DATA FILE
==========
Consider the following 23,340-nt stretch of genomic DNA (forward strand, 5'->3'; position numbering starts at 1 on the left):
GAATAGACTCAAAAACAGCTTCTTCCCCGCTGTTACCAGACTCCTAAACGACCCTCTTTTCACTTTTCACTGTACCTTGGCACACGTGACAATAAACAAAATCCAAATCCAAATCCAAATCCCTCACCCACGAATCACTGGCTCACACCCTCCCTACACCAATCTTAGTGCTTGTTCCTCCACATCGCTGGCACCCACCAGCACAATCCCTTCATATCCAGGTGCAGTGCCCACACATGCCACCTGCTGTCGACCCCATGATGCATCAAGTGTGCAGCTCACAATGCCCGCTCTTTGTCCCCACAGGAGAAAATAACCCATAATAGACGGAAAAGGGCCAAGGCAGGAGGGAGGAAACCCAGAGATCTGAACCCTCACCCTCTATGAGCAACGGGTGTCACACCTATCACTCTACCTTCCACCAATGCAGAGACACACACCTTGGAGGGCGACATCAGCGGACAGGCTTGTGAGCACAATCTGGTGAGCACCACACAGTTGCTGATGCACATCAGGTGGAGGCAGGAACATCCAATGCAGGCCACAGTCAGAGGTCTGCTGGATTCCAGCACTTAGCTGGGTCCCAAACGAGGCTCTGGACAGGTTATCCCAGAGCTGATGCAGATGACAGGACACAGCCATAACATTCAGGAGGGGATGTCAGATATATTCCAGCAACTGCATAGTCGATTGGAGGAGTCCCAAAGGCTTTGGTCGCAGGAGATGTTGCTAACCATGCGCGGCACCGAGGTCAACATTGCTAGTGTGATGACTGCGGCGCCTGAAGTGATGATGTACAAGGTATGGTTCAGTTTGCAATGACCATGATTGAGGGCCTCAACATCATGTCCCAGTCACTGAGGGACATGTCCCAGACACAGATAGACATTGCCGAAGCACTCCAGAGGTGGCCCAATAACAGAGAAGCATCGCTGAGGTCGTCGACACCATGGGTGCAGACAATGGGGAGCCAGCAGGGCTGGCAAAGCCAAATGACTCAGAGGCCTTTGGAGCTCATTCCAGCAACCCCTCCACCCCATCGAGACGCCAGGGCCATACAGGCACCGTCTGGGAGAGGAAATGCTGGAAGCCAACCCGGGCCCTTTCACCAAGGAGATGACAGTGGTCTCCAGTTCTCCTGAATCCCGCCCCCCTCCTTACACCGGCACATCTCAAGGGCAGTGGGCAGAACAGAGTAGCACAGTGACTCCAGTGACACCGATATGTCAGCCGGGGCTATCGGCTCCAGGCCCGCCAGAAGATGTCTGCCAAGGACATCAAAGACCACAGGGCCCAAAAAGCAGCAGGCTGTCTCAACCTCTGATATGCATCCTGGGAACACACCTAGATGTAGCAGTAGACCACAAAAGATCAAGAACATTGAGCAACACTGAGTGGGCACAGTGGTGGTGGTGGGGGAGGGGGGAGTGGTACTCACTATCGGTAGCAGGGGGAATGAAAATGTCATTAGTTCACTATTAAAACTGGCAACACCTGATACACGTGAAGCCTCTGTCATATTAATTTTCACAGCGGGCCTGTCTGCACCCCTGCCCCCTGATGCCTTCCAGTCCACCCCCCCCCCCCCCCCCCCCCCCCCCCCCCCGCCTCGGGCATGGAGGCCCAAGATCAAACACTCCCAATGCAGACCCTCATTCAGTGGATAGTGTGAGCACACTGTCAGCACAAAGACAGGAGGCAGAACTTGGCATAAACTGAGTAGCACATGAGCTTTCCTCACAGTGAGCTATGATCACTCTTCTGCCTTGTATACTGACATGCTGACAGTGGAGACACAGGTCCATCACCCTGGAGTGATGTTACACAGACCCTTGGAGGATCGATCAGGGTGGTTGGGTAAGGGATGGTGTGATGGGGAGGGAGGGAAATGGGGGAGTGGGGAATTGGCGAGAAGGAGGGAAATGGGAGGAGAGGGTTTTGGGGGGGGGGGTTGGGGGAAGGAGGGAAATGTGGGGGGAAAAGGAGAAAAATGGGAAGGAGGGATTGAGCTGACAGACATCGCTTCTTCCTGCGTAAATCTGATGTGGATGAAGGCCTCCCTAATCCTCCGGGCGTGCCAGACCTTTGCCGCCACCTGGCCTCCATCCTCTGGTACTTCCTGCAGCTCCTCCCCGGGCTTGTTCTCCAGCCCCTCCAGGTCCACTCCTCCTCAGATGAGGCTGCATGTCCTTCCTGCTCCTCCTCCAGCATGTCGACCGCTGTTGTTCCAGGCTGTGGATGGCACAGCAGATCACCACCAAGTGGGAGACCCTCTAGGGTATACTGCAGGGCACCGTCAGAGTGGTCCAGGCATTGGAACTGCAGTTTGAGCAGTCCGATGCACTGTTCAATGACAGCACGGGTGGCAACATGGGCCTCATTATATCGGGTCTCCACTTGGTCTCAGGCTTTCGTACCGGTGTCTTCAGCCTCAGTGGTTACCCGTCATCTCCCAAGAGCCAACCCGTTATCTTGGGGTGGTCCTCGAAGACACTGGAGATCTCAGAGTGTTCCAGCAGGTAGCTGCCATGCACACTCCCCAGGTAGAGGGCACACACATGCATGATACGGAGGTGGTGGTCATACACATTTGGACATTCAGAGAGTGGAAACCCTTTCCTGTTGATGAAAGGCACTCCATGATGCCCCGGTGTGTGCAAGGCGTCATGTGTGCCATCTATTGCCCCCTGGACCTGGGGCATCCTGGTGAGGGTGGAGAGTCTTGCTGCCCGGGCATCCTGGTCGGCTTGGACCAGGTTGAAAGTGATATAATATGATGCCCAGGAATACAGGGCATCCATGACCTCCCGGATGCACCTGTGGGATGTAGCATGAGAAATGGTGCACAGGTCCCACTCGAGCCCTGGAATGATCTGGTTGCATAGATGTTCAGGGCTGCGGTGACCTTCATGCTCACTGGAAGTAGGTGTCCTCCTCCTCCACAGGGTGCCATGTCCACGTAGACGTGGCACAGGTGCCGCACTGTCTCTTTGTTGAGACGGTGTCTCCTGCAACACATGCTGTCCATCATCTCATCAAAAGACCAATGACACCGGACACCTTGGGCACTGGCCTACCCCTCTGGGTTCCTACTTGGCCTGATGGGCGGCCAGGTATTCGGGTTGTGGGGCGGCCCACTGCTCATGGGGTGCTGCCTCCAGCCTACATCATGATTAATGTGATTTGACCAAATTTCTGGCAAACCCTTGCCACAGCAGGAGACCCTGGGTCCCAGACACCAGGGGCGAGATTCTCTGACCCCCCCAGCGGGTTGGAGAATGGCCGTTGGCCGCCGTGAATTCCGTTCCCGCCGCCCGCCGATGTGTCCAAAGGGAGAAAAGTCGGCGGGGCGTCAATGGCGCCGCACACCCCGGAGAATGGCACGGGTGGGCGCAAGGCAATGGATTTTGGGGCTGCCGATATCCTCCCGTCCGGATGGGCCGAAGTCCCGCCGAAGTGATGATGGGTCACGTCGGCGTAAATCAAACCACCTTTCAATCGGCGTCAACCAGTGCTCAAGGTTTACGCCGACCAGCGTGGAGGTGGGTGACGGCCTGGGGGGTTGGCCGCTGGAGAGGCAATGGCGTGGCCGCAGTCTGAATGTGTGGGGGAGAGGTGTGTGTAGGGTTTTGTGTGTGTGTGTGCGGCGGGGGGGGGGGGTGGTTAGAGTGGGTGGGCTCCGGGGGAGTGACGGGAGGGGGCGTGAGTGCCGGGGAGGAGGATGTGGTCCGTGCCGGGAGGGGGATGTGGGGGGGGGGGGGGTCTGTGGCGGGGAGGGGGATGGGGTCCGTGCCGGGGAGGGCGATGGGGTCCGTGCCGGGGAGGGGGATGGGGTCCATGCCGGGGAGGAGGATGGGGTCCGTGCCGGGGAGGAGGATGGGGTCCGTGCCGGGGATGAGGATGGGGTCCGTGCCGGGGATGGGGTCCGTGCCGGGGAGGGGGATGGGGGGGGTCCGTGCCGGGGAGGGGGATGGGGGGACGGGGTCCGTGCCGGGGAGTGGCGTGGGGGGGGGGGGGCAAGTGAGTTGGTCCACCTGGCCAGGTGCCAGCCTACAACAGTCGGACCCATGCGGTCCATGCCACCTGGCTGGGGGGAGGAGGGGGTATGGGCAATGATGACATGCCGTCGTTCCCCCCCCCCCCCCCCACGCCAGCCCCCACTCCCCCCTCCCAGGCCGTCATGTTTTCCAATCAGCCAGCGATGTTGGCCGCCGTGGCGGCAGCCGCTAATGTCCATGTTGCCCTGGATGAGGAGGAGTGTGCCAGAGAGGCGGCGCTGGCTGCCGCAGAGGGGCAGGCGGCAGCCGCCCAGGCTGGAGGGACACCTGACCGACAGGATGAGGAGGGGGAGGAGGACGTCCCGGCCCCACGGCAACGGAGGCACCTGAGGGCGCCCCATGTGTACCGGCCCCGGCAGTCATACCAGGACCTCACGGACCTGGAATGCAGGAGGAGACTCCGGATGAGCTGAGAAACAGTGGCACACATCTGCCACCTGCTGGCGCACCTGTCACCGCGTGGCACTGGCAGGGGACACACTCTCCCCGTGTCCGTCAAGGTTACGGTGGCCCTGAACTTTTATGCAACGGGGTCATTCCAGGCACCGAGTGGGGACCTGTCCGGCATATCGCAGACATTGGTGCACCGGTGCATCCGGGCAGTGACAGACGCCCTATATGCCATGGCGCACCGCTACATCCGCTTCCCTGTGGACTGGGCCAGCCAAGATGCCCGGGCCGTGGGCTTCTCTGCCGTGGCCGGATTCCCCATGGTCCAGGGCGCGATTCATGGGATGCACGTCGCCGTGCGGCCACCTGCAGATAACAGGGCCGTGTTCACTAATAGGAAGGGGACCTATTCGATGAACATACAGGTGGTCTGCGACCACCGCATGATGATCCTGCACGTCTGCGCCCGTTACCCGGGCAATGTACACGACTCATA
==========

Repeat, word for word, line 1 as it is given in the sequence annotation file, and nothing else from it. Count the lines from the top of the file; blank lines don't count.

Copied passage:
Consider the following 23,340-nt stretch of genomic DNA (forward strand, 5'->3'; position numbering starts at 1 on the left):